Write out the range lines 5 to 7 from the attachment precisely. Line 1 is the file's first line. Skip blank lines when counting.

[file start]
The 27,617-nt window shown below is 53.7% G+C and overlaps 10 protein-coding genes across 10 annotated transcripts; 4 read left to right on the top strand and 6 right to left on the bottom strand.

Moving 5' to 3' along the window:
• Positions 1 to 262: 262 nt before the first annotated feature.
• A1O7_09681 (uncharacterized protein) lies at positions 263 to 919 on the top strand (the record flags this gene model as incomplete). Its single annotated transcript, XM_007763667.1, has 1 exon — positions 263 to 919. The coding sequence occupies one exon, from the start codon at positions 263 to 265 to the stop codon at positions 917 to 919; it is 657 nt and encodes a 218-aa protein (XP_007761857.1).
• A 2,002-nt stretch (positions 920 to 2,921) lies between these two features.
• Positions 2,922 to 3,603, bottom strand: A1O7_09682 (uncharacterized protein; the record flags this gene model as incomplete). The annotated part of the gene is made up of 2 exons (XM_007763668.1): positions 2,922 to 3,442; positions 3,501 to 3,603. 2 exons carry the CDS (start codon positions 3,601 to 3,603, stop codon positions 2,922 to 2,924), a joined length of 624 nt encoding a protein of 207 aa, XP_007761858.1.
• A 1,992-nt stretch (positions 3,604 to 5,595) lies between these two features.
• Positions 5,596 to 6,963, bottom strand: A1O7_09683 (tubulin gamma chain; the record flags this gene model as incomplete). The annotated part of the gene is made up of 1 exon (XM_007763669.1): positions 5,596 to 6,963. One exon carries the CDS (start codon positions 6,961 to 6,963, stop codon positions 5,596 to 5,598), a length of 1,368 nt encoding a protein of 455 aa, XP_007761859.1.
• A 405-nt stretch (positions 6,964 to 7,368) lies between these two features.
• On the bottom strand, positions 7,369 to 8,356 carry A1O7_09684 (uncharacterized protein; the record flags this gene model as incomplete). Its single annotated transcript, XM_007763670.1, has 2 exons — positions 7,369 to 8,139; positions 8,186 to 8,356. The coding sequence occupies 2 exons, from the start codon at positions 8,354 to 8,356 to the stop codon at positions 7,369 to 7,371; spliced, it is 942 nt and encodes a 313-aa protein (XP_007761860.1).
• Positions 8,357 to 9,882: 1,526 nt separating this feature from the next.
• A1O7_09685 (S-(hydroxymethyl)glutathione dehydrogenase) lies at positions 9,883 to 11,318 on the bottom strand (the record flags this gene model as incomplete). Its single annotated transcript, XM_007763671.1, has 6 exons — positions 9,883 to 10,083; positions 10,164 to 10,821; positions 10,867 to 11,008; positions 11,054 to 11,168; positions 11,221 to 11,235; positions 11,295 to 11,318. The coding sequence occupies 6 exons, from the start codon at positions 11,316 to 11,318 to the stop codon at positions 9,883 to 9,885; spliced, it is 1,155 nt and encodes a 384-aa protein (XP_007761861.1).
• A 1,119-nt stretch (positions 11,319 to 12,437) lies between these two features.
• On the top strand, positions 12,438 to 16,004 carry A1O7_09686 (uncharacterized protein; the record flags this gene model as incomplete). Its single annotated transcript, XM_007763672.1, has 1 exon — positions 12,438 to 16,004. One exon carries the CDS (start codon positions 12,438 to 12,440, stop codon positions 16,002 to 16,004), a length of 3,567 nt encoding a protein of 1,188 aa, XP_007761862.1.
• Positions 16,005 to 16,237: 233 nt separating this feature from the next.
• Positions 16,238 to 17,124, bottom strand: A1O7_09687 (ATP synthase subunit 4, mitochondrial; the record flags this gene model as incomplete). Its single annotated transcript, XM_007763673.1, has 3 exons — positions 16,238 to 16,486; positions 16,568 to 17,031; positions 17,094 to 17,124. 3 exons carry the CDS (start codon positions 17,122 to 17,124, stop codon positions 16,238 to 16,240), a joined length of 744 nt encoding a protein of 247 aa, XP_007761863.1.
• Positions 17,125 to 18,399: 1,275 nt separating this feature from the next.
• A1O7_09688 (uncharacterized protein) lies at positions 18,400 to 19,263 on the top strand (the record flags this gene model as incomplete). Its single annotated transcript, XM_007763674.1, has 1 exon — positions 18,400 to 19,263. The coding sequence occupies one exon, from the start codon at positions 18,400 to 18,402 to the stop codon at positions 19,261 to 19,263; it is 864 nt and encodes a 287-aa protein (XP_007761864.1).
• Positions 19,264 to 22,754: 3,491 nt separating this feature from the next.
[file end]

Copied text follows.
• A 2,002-nt stretch (positions 920 to 2,921) lies between these two features.
• Positions 2,922 to 3,603, bottom strand: A1O7_09682 (uncharacterized protein; the record flags this gene model as incomplete). The annotated part of the gene is made up of 2 exons (XM_007763668.1): positions 2,922 to 3,442; positions 3,501 to 3,603. 2 exons carry the CDS (start codon positions 3,601 to 3,603, stop codon positions 2,922 to 2,924), a joined length of 624 nt encoding a protein of 207 aa, XP_007761858.1.
• A 1,992-nt stretch (positions 3,604 to 5,595) lies between these two features.